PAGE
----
The party is ON! Join us at TNW Conference 2021 in Amsterdam for face-to-face business!

Your sardonic source for consumer tech stories

This article was published on May 19, 2020

Razer made a surprisingly classy pair of $200 noise-cancelling headphones

They sound great and are comfortable too

Razer made a surprisingly classy pair of $200 noise-cancelling headphones
Napier Lopez
Story by

Napier Lopez

Reporter

Napier Lopez is a writer based in New York City. He's interested in all things tech, science, and photography related, and likes to yo-yo in Napier Lopez is a writer based in New York City. He's interested in all things tech, science, and photography related, and likes to yo-yo in his free time. Follow him on Twitter.

I’m always a little skeptical when there’s a new challenger to the noise-cancelling headphone market because the current popular options — Sony and Bose, primarily — are so good. But Razer may have just figured out the formula for a good noise cancelling headphone at a decent price. For $200, the new Razer Opus is a whole lot of headphone.

Granted, I’ve only had the headphones for a few days, so this isn’t a full review yet. But the Razer Opus have impressed me with their sound quality, design, and comfort in these few days.

For one, the headphones are THX Certified. That may not seem like it means much considering Razer bought THX back in 2016, but THX is known to have some fairly stringent certification standards — most of Razer’s own existing headphones and speakers don’t even earn the certification. THX says it has certain frequency response and distortion goals a headphone must clear before it can achieve certification.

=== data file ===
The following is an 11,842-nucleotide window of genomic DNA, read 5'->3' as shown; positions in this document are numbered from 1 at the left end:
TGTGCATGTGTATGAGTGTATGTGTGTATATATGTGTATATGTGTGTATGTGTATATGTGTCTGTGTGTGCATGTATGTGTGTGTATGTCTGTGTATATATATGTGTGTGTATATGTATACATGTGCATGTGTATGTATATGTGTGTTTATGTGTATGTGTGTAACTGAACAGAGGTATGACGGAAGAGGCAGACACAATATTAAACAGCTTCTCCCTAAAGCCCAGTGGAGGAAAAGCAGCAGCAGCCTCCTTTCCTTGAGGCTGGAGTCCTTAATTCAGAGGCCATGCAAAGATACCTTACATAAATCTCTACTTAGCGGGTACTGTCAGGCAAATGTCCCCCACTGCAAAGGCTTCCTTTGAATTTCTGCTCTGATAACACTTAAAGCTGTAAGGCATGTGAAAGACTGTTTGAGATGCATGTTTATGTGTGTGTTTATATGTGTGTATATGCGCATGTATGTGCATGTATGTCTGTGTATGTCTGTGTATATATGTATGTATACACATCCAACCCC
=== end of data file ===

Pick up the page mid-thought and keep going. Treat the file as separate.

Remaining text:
So far, the headphones have impressed me with their sound quality. They sound like a proper audio high-quality headphone, with a tasteful balance of bass, mids and treble, without much emphasis in any particular region. There’s no overbearing bass as in many gaming headphones, nor gimmicky surround effects built in. Nonetheless, the soundstage is more expansive than I expected for a pair of noise cancelling headphones, and the sound is tuneable via the Opus’ dedicated app.

If it weren’t for a bit of audible hiss during silent passages, I’d say they were positively hi-fi. That, and the fact the headphones sound different when noise cancelling is off; I prefer it when headphones are tuned to sound nearly identical in both modes. As it stands, the Dali IO-6 remain my favorite high-end noise cancelling headphones, but the Opus performs surprisingly well in its price bracket — including effective noise cancellation.

Moreover, the headphones look classy too. There’s no gaudy green snake logo here, just a stylish, comfortable headphone that comes in matte black or dark blue. Physical buttons means there’s no fiddling with touch controls, a 3.5mm headphone jack means you needn’t rely on Bluetooth, and Razer is claiming a solid 25 hours of playback with noise cancelling on.

And though the build is predominantly plastic, they are light weight, feel sturdy, and comfortable to wear for hours on end.

The Razer Opus is available from Razer.com starting today. We’ll follow up with more extensive thoughts once we’ve had the chance to spend more time with the headphones, but so far, so good.

Did you know we have a newsletter all about consumer tech? It’s called Plugged In – and you can subscribe to it right here.

Also tagged with